Balloon Kyphoplasty can reduce or eliminate your back pain from a spinal fracture, as well as restore vertebral body height and proper alignment of your spine. Early and effective treatment (fixing the broken bone) may reduce the consequences of spinal fractures, especially those associated with other treatments, for example, prolonged bed rest or use of analgesics.

Other benefits include sustained improvement in mobility, improvement in ability to perform activities of daily living, and improved quality of life. Although the complication rate with Kyphon Balloon Kyphoplasty has been demonstrated to be low, as with most surgical procedures there are risks associated with the procedure, including serious complications. This procedure is not for everyone. For a full discussion of risks and whether this procedure is right for you, contact Comprehensive Pain Management in Franklin, MA.


What Does a Pain Management Specialist Do?

Joseph Coupal - Friday, July 13, 2018
Comprehensive Pain Management - Franklin, MA

A pain management specialist is a physician with special training in evaluation, diagnosis, and treatment of all different types of pain. Pain is actually a wide spectrum of disorders including acute pain, chronic pain and cancer pain and sometimes a combination of these. Pain can also arise for many different reasons such as surgery, injury, nerve damage, and metabolic problems such as diabetes. Occasionally, pain can even be the problem all by itself, without any obvious cause at all.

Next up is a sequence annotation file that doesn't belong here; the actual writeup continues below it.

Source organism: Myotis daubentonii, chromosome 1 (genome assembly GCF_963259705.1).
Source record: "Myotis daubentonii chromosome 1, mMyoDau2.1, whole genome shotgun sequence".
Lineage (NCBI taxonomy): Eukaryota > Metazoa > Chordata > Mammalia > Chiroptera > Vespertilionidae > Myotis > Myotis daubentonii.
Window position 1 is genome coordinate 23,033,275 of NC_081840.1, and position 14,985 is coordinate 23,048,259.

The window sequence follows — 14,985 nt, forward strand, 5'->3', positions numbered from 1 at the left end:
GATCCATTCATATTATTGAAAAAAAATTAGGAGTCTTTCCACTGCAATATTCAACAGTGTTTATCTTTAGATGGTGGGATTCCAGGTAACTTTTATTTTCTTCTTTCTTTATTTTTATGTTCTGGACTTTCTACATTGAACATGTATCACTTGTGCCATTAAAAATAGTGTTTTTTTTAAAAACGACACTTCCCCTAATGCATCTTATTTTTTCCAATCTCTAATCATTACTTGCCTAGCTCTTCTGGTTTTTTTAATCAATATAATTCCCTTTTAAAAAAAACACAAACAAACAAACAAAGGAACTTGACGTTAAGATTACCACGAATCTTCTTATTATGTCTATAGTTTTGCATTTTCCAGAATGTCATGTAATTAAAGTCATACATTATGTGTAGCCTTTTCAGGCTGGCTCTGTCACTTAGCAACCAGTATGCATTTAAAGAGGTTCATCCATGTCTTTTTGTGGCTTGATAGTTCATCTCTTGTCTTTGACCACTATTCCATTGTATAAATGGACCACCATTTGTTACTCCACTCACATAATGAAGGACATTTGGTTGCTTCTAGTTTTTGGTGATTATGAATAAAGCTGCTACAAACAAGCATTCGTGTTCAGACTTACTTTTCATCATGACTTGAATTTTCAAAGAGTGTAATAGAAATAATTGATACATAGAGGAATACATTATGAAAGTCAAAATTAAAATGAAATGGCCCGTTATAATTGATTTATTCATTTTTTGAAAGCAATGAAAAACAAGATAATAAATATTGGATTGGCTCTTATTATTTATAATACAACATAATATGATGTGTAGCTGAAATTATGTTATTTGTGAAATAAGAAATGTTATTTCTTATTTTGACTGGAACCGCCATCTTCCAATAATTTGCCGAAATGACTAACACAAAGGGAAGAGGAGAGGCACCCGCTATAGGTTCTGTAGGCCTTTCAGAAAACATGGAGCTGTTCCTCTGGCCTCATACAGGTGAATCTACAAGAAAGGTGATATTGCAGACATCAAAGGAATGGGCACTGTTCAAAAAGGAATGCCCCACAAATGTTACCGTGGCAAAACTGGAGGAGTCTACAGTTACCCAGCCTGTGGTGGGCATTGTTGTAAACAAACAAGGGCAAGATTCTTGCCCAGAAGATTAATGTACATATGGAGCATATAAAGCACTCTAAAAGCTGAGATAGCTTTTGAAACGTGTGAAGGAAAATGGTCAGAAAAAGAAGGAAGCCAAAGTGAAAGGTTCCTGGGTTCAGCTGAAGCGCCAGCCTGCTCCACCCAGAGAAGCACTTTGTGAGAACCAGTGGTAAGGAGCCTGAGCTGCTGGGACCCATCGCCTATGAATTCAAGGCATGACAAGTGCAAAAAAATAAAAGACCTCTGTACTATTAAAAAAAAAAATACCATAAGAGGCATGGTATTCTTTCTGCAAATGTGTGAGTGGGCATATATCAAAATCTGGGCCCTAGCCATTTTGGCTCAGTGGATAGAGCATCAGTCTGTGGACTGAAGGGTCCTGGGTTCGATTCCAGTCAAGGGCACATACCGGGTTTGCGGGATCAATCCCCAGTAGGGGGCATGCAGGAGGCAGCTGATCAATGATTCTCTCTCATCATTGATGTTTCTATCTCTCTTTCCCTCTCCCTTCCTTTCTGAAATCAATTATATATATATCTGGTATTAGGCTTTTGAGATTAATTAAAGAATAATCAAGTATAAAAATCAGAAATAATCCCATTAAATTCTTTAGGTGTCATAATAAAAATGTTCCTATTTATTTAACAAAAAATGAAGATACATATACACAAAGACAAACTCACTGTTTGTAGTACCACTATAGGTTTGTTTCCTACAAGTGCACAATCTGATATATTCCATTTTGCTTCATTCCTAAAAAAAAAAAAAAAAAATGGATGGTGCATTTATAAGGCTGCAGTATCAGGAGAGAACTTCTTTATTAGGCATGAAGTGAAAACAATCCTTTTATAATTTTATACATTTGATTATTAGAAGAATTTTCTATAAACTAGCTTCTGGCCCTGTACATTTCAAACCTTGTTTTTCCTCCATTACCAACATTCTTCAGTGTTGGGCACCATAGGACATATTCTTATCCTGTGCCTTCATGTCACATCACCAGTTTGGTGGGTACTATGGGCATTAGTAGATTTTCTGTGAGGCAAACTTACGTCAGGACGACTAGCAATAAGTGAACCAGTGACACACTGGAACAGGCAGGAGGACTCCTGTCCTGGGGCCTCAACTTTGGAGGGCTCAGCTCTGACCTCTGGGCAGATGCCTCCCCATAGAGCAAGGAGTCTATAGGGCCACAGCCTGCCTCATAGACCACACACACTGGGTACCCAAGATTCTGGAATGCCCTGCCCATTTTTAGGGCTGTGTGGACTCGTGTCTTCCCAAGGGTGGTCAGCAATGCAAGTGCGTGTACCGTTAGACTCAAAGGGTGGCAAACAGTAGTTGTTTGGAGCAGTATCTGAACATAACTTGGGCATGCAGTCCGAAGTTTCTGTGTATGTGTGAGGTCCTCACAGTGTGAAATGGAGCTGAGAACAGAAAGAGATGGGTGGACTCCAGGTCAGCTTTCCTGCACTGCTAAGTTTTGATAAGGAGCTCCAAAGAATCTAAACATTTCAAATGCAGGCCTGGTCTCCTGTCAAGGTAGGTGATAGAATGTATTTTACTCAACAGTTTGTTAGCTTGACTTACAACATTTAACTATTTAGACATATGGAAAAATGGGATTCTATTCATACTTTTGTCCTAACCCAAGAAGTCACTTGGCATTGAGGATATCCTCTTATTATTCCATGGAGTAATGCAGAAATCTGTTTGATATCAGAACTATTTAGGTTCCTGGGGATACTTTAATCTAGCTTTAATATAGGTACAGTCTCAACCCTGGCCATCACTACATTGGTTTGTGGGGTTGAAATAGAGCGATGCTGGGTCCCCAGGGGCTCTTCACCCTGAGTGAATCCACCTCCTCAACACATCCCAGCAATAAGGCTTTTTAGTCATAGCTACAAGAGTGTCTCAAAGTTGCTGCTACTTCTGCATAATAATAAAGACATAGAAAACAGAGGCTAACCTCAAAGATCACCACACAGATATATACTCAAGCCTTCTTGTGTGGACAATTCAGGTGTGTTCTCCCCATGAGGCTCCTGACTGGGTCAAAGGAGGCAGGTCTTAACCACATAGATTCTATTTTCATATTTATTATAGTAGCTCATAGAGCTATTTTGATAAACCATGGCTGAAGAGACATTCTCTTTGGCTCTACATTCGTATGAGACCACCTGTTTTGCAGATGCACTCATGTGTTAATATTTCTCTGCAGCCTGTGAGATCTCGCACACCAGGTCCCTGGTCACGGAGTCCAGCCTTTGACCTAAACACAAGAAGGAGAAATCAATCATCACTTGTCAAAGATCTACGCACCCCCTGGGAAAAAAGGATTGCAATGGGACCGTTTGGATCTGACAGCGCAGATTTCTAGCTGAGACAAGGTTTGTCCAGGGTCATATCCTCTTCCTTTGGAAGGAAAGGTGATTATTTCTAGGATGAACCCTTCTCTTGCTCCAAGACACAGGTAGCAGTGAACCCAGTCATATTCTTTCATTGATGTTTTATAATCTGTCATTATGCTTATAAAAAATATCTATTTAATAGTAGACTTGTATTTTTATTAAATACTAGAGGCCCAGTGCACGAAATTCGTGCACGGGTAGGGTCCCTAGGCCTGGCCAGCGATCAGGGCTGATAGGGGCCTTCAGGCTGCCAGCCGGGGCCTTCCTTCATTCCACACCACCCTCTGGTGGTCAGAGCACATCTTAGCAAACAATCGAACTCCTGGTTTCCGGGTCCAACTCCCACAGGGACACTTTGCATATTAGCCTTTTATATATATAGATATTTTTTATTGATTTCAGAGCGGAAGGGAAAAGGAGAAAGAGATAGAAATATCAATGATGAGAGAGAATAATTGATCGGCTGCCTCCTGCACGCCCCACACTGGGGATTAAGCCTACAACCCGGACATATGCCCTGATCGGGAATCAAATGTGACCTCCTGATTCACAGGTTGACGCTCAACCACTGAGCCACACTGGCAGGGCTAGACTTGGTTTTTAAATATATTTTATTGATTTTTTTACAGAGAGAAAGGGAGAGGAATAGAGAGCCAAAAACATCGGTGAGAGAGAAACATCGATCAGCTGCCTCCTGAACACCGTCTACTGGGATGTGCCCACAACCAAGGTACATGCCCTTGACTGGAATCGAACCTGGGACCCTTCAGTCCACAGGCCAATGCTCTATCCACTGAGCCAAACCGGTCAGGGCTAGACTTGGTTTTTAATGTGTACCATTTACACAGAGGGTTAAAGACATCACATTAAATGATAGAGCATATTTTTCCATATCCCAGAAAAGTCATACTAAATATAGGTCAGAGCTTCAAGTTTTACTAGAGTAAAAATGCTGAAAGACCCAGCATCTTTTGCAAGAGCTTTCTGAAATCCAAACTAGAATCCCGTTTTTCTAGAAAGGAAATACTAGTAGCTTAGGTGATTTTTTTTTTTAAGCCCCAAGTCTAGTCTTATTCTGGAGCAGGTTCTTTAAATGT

As the field of medicine learns more about the complexities of pain, it has become more important to have physicians with specialized knowledge and skills to treat these conditions. An in-depth knowledge of the physiology of pain, the ability to evaluate patients with complicated pain problems, understanding of specialized tests for diagnosing painful conditions, appropriate prescribing of medications to varying pain problems, and skills to perform procedures (such as nerve blocks, spinal injections and other interventional techniques) are all part of what a pain management specialist uses to treat pain. In addition, the broad variety of treatments available to treat pain is growing rapidly and with increasing complexity.

With an increasing number of new and complex drugs, techniques, and technologies becoming available every year for the treatment of pain, the pain management physician is uniquely trained to use this new knowledge safely and effectively to help his or her patients.

Finally, the pain management specialist plays an important role in coordinating additional care such as physical therapy, psychological therapy, and rehabilitation programs in order to offer patients a comprehensive treatment plan with a multidisciplinary approach to the treatment of their pain.

For more information on pain management specialists, contact Comprehensive Pain Management in Franklin, MA.


Possible Solutions to Chronic Pain

Joseph Coupal - Friday, June 29, 2018
Comprehensive Pain Management - Warwick, RI

Previous columns have discussed chronic pain and some of the first steps that sufferers, guided by their physicians, should explore to seek relief.

Exercise, physical therapy, cold and heat, massage, acupuncture, Transcutaneous Electrical Nerve Stimulation, chiropractic manipulation, or non-opioid medications such as ibuprofen and other NSAIDS can make pain levels tolerable for many.

For others, however, the relief from these measures is inadequate. If you have "tried everything and nothing has worked,” it might be time to ask your physician if Interventional Pain Management would be a suitable avenue to explore.